Dark Matters


Dark Matters

Shawn-Yu Lin was honored for developing the “darkest nano-material on Earth,” (pictured here) which could have applications in  photonics, electronic materials,  and solar energy capture.

Nanophotonics expert and physics professor Shawn-Yu Lin received the 2016 Institute of Electrical and Electronics Engineers (IEEE) Nanotechnology Council Pioneer Award in Nanotechnology “for pioneering contributions to the development of 3-D optical photo crystals and the discovery of the darkest nano-material on Earth.”

The darkest material was discovered by Lin and his team in 2008. The material, a thin coating comprised of low-density arrays of loosely vertically aligned carbon nanotubes, absorbs more than 99.9 percent of light and could one day be used to boost the effectiveness and efficiency of solar energy conversion, infrared sensors, and other devices. The research has been recognized by the Guinness Book of World Records.

The total reflectance of conventional black paint, for example, is between 5 and 10 percent (or absorptance of between 95 and 90 percent). The darkest man-made material,  prior to the discovery by Lin’s group, boasted a total reflectance of 0.16  percent to 0.18 percent (or absorptance of 99.84 to 99.82 percent).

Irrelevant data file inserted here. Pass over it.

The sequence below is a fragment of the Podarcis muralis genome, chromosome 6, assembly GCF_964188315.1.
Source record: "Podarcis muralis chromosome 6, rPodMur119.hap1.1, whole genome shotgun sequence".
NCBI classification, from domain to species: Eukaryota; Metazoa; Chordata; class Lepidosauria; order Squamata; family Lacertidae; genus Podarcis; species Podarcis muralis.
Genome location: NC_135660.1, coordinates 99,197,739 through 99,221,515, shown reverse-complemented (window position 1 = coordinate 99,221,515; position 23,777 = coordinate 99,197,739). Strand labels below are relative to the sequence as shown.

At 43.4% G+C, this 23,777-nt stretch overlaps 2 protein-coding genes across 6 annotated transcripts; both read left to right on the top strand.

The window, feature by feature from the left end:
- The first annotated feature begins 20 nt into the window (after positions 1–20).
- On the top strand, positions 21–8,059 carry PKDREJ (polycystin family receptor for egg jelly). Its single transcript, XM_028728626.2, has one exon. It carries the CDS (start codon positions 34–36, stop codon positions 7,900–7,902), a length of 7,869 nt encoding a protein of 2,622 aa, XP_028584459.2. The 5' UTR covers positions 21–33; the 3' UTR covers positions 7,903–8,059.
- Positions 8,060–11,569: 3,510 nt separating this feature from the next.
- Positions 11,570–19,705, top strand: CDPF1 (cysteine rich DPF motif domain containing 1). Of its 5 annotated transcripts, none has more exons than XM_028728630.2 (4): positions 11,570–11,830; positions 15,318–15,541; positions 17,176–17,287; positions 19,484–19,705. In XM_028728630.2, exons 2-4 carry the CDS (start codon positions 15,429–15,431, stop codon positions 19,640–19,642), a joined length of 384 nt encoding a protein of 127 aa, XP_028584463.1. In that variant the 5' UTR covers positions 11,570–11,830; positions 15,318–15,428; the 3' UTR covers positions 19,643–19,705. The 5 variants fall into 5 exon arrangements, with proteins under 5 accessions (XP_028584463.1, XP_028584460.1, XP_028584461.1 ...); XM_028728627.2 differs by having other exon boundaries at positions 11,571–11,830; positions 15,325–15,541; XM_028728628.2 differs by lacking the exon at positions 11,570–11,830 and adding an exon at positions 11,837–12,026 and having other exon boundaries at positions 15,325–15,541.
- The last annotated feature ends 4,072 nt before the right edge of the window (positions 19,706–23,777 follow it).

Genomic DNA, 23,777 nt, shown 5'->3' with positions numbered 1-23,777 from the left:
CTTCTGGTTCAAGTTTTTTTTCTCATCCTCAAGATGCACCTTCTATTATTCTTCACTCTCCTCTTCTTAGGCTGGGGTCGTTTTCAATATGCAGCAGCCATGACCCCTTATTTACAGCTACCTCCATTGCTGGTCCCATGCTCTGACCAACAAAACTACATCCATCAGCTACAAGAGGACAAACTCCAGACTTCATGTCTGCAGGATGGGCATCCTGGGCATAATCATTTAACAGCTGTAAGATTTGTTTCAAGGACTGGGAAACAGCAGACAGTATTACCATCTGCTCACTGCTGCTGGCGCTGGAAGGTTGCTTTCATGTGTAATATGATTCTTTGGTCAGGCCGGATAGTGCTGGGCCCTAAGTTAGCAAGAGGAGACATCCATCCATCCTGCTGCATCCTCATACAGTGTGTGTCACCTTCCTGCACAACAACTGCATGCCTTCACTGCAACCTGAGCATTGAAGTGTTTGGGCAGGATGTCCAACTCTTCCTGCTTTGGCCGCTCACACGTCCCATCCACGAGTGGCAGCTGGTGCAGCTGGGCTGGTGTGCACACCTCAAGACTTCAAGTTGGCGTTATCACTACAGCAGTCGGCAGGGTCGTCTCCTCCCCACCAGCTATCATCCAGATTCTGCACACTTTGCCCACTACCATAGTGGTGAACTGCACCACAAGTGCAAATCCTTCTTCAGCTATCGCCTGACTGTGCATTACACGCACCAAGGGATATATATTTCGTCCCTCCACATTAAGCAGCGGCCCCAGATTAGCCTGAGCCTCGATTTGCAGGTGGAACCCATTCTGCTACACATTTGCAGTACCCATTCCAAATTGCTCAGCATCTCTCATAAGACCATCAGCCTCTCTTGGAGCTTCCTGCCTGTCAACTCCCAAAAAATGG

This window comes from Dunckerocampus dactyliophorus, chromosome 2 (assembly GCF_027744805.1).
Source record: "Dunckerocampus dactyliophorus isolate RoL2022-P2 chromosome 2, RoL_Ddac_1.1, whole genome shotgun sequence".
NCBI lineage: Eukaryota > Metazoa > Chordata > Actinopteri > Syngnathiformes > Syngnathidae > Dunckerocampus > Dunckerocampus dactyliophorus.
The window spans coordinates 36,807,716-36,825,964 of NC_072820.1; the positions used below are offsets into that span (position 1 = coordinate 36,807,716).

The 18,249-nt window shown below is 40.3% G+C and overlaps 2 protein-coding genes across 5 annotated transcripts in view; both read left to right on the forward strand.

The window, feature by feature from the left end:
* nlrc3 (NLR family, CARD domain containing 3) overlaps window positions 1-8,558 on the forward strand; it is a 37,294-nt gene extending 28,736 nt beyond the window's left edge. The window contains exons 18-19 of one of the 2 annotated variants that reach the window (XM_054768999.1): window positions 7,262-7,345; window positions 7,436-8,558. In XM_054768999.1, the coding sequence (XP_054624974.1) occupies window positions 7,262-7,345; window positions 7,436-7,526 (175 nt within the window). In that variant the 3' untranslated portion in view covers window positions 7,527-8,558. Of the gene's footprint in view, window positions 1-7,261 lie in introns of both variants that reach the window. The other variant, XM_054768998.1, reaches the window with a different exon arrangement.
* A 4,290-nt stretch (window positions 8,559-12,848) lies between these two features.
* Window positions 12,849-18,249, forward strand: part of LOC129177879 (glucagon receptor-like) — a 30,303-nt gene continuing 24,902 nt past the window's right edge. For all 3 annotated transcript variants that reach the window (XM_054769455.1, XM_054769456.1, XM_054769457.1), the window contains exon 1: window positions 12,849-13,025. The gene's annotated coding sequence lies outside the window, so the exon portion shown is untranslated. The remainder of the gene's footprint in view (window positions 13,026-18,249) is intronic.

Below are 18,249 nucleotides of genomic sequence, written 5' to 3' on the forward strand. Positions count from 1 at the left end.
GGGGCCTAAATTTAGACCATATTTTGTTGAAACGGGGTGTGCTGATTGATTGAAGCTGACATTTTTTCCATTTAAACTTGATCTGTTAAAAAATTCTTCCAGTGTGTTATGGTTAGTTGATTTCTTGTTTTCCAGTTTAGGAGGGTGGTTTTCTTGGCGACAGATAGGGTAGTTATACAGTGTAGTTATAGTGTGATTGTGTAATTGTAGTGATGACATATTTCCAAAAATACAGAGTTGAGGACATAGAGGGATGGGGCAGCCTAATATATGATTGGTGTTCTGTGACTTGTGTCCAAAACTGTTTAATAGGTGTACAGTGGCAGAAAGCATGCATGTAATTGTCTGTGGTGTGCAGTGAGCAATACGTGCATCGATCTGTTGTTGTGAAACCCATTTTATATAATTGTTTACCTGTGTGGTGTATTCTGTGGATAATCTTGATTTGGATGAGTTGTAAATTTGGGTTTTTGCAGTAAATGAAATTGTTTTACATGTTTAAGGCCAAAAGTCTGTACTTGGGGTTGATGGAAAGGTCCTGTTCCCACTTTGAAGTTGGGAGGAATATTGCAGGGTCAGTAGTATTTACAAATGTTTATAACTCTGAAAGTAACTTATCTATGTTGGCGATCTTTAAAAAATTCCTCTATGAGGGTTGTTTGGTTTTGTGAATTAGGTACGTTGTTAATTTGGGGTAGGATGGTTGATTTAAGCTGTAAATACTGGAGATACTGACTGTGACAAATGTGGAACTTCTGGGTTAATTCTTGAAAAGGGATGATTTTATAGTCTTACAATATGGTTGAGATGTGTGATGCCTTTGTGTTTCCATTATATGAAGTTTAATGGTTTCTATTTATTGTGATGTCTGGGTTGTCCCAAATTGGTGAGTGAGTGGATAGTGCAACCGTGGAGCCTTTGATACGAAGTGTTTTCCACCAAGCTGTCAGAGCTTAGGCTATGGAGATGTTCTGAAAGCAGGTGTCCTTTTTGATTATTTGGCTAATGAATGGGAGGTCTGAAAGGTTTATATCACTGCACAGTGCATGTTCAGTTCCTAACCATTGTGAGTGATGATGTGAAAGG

The end result of Lin’s work was a material with a total reflectance of 0.03 percent (or absorptance of 99.97 percent)—more than three times darker than the previous record, which used a film deposition of nickel-phosphorous alloy. Lin’s  darkest material has a higher absorptance than the recently  reported value of 99.965 percent by Surrey NanoSystems. The original darkest material from Rensselaer is still the darkest man-made nano-material on Earth.

  • Nanotechnology and Advanced Materials
  • Infrastructure Sustainability, Resilience
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